Monday, March 15, 2010
Duck Ecology was another class my husband and I took during the Festival of the Cranes. This class was held at New Mexico Tech, a very nice campus in the heart of Socorro, about 18 miles north of the Bosque del Apache. Our presenter was John Vradenburg who is a full-time employee at the Bosque, the Land Management Research and Demonstration Senior Biologist. His presentation pointed out how the Bosque's habitat relates to all the duck species that visit the refuge. He showed us the migration patterns of these birds as well as their breeding strategies and how the refuge is an integral part of their lives.
After class was over, we visited the pond just outside of the classroom, where there are always many ducks and geese, including hybrids, hanging around waiting for a "handout." They are so used to humans feeding them. But that is one thing I refuse to do since they are supposed to be "wild." I was surprised to see this beautiful ring-necked duck in the pond. We usually see these birds only at the Bosque.
And then I took several photos of my favorite duck that lives on this pond, the American Wigeon. Their whistles as I call it are so unique. Typically I think of "ducks" in general as "quackers." But this species "whistles!" I'm not positive, but I think in the photo above we are looking at a female. Notice the brighter green of the plumage on the wigeon behind this bird. But then it could also have been the lighting, the way its head was turned (or not) toward the sun.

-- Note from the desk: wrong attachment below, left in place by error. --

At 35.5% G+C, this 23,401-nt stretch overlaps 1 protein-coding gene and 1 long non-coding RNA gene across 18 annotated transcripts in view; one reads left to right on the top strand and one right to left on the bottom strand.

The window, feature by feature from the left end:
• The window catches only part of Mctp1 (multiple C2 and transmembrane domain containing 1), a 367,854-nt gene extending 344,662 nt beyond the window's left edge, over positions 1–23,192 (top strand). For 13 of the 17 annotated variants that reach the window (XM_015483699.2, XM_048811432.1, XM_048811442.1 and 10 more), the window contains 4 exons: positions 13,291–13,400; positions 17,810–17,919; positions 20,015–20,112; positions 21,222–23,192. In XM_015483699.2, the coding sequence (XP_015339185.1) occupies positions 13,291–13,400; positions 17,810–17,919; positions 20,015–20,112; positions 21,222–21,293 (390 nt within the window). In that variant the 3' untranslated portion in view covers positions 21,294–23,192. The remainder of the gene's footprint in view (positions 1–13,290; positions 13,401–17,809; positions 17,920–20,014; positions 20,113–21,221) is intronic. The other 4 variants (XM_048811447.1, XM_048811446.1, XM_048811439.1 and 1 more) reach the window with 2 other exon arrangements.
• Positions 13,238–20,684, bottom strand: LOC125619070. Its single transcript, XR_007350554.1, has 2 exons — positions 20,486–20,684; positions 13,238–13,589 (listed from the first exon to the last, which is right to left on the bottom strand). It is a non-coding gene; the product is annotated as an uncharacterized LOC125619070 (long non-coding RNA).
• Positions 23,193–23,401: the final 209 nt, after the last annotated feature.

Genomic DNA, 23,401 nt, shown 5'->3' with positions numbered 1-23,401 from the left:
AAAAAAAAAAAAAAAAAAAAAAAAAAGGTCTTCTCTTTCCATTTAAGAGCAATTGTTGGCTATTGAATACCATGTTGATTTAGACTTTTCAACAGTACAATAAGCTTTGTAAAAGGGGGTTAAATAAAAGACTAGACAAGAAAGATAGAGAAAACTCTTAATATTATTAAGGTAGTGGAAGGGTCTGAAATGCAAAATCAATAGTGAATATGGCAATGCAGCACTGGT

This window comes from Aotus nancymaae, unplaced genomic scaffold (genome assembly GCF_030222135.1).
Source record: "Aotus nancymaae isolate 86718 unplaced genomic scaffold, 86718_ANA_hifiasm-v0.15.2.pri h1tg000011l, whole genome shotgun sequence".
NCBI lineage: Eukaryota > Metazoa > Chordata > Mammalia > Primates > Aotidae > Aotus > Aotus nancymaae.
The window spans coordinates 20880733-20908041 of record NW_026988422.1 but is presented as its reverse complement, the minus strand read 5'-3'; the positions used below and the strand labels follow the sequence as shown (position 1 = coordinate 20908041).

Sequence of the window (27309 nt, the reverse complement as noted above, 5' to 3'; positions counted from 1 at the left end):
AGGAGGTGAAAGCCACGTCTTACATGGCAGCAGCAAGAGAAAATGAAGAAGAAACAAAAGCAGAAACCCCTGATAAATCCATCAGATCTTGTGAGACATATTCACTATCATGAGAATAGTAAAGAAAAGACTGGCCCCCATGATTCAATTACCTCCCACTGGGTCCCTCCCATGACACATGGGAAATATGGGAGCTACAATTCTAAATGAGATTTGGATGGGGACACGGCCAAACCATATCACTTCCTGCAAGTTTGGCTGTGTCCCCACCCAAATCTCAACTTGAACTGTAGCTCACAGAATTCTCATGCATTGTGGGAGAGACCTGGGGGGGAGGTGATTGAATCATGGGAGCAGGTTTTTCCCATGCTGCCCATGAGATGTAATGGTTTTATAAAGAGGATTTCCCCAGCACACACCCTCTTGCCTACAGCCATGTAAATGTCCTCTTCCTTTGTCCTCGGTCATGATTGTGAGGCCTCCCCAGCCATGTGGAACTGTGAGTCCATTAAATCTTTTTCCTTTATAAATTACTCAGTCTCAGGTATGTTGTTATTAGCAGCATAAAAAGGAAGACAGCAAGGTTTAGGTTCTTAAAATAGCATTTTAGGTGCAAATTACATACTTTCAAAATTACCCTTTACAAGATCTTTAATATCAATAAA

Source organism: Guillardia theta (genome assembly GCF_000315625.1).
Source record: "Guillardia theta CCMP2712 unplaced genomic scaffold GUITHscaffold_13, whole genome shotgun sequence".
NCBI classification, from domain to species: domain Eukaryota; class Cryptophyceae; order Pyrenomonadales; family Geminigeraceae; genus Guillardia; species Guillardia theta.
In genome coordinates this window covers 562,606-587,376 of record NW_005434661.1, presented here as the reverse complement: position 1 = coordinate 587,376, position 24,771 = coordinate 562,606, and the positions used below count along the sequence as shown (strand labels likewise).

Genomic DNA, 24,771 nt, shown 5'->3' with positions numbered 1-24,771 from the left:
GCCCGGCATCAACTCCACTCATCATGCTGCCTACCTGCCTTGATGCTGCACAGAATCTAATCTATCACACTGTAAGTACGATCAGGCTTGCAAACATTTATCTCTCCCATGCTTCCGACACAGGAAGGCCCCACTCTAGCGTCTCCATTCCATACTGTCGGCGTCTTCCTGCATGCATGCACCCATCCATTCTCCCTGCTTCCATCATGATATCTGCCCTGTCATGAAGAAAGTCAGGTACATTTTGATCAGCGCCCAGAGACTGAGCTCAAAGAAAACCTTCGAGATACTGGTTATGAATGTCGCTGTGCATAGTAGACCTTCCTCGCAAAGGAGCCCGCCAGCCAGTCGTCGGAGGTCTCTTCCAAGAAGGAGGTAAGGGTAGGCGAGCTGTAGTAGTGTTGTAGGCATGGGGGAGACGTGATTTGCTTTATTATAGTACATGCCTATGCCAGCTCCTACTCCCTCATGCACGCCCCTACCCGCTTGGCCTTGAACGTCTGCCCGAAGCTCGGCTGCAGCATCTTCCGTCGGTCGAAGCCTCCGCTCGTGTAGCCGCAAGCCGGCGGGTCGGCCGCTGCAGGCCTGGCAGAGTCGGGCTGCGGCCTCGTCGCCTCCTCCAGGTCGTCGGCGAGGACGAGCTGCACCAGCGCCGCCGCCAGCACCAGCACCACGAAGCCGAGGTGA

And then I saw something that broke my heart. Notice this mallard. It does not look good. A closer look reveals that there is a pin, a push-pin, in its chest. Now, how did it get there? It's obvious this duck wasn't going to live much longer. It seemed to be swimming along as if nothing was wrong, yet it was so pale.
Upon further observance, I saw some movement and heard twittering going on in the bushes next to the pond. I had to see what all the noise was about. And I found a few song birds there. Below is a titmouse trying to hide. I can't ID the other bird below it (possibly a red-winged blackbird).
And then I found out who was doing the singing - a few white crowned sparrows. It's amazing how close to the water these birds get.
One bird I usually see, but did not see this time, is the killdeer. They are usually around the pond in large numbers, but I don't remember seeing any that day and hour.